The Way: Season 1 REVIEW – It Can Happen Here

The only way is Port Talbot.

The Way,1,Glynn (MARK LEWIS JONES), Dee (MALI HARRIES),Red Seam,Jon Pountney
The Way

The Way is a story about Britain as a whole going to hell, told through the lens of a single dysfunctional family – sort of like The Crown, or, less facetiously, Years And Years. It’s one of those ‘it can’t happen here’ narratives, about how the disastrous events we tend to associate with farflung countries could all too easily happen here.

The actual going-to-hell process isn’t quite glossed over, but is somewhat taken for granted. The big inciting incident is down to the Port Talbot steelworks, but this quickly snowballs into including pretty well every modern societal grievance you could name. This is forgivable, this is very much by way of being the backdrop rather than the main plotline, though with Alan Curtis’s name on the credits you do wish he’d had a go at some prophesying.

More effectively portrayed is the government response, which is drawn with the same broad brush, but getting into specifics with that sort of thing is just a recipe for bleakness. A little, here, does a lot, and The Way wisely tends to only suggest rather than get hung up on loving, brutal detail.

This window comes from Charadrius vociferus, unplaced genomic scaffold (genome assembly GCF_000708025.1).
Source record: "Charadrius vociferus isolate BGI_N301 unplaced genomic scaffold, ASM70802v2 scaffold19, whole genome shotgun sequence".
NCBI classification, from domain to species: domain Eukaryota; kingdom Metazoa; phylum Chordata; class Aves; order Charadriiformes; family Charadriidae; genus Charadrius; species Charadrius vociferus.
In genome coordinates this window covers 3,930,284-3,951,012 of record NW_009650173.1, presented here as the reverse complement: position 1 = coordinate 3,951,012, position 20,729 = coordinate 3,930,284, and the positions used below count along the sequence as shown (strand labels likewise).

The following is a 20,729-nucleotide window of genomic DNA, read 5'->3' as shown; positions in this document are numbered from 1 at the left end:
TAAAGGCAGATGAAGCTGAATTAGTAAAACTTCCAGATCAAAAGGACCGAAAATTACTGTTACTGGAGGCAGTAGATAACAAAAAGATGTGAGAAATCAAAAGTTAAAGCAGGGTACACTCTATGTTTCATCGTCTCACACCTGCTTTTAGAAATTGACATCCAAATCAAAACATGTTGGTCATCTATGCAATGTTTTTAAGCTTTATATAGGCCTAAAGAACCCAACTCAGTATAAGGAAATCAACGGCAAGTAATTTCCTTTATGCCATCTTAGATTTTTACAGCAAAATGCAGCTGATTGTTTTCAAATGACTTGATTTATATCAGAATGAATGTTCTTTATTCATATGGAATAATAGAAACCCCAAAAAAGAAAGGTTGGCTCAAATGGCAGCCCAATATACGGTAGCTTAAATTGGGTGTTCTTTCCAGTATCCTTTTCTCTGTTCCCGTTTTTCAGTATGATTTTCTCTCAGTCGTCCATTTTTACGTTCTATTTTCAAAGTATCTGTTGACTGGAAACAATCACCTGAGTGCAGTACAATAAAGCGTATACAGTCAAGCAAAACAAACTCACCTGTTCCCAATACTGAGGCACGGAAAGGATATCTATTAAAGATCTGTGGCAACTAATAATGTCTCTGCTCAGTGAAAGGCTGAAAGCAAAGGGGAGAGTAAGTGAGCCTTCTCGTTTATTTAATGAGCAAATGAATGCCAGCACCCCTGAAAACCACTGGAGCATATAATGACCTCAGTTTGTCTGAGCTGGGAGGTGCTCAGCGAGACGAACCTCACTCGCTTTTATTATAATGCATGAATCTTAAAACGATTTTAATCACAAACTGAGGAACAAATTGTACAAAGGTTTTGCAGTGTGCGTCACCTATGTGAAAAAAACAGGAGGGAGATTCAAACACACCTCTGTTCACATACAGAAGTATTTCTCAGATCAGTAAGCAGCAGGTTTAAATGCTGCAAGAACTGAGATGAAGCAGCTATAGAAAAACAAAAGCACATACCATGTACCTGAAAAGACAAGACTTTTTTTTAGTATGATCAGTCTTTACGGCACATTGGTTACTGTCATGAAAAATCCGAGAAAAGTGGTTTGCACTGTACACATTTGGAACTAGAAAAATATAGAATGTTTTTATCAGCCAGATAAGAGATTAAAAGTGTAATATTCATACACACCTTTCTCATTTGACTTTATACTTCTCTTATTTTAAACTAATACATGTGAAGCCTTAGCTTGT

The Way has a strain of mysticism to it, which despite the frequent references to Welsh history and Welsh myth is probably expressed best in the way that the forces pursuing the main family are, mainly, computerised. This allows the narrative to both keep its focus on this one family, and also have a reason for its use of CCTV beyond being gritty and modern – in large part we are getting the view of the pursuing forces.

Elsewhere these fanciful touches can prove a mixed bag. Nobody could get away with wandering the main streets of a large British town waving a bloody great sword around even if they weren’t under martial law. Though, while some people might scoff at a stetson-wearing villain who goes round calling himself ‘the Welsh-catcher’, for my money this was the kind of melodrama the whole production should have had more of.

What The Way clearly also has a strain of is, in its veins and under its skin, nationalism – small n, big n, whatever, it’s been a dirty word since 1945 but that’s absolutely what’s going on here. Co-creator Michael Sheen has been actively presenting himself as a pro-Welsh rabble-rouser in recent years (here, Sheen has failed to resist the lure of casting himself as a bona fide working-class hero), so it would be odd if this tendency didn’t make itself known.

But since it’s such a dirty word, the narrative is naturally reluctant to show any real blood-and-soil sentiment, mainly keeping to the safer territory of the Welsh being put-upon by their neighbours to the East. This is where that ‘it can’t happen here’ vibe is at its best, when we are presented with absurd-seeming phrases like ‘Welsh refugees’, although I would quibble the idea that any given English shopkeep knows enough Welsh for a migrant child to give themselves away by speaking it.